Some of us confessed to never having read Jane Austen’s novels whilst others had studied them at degree level, and still had essays to prove it. Most of us came to the meeting with falling-apart dog-eared copies of Persuasion. One had been a childhood gift, decades ago, from a grandmother. But those with Kindles could rapidly produce the amusing quotes that added much to the buzz of the meeting.  

Persuasion was one of Austen’s last works, the title having been added after her death. She wrote six novels published over a period of seven years, then died, aged 41, at the height of her powers. One member remarked “Oh, what would she have gone on to write, what a pity she died so young”. Our emailing member reminded us of a point we made several years ago:

“…a number of great artists, if a minority, have been fortunate enough to produce a work at the end of their career which fittingly rounds off their life’s work. For example, Shakespeare’s ‘Final Plays’ fall into that category, with their magical and uplifting exploration of issues of love and time. Thomas Hardy’s The Well-Beloved, at the end of his career as a novelist, gives his characteristically quirky take on the themes of love and time. We felt that in Memories of my Melancholy Whores – probably his last work of fiction – Gabriel García Márquez had produced his own meditation on time, aging and love.”

He felt that Jane Austen in her very different way in this novel has also produced a meditation on time, aging and love, not to mention also the role of women and men in society.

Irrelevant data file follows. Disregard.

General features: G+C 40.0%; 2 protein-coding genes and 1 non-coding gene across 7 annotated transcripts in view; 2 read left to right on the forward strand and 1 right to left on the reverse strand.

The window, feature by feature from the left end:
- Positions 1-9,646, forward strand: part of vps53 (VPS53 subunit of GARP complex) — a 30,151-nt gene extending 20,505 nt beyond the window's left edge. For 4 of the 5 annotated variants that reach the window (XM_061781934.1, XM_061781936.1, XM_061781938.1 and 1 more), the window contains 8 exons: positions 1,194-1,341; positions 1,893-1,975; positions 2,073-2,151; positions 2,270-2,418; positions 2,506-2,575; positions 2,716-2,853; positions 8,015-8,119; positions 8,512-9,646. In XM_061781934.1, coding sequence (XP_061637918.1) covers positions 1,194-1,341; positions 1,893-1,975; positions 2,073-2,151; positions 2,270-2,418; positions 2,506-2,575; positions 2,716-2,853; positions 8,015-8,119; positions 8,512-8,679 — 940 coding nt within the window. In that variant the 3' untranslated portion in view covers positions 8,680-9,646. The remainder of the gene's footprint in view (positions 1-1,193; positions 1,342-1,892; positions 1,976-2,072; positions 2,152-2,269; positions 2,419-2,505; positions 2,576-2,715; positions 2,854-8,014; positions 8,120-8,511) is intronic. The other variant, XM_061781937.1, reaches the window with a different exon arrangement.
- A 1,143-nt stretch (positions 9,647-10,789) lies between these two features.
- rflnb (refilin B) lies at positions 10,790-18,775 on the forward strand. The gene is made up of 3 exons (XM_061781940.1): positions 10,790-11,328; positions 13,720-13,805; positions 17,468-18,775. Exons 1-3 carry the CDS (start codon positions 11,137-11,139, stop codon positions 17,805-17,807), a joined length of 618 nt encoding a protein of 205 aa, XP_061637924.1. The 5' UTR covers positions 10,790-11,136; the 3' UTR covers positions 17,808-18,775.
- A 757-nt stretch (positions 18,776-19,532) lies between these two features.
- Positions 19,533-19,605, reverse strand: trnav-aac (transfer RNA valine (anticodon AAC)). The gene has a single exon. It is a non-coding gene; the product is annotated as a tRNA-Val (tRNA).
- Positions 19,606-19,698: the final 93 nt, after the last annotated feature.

In Persuasion, published in 1817 shortly after her death, the author writes about her own world – the ordinary people of the time and place – the Regency period in the south of England. The Industrial Revolution was in full swing, slavery had not yet been abolished and the Empire continued to expand. However, these momentous events do not impinge on the novel, which centres on the actions of the Elliots – a well-to-do family headed by the vain and self-satisfied baronet Sir Walter Elliot, including three daughters Elizabeth, Anne and Mary. They live in the ancestral home Kellynch Hall in Somerset, but when Sir Walter’s extravagances leave them in debt it becomes necessary to move to Bath. The novel is written from the viewpoint of Anne, who at the tender age of 19 had fallen in love and accepted a proposal of marriage from a handsome young naval officer Frederick Wentworth. However, she had been persuaded by her family to break off the engagement as Wentworth was not from the ‘right sort’ of family and was not rich. It is this persuasion, and several other persuasions throughout the plot, that gives the novel its name. A decade later, Anne was rumoured by friends and acquaintances to be about to marry a distant relative, William Elliot, who happens to be the heir presumptive of Sir Walter. She is torn apart with anguish when her true love Wentworth re-appears.  After a successful naval career he has become wealthy. However, social conventions, pride and bad timing prevent the two from meeting properly and declaring their love, but finally after several chance encounters he writes a passionate love letter to her. Meanwhile, Elliot turns out to be a manipulative scoundrel, and Anne marries her true love Frederick.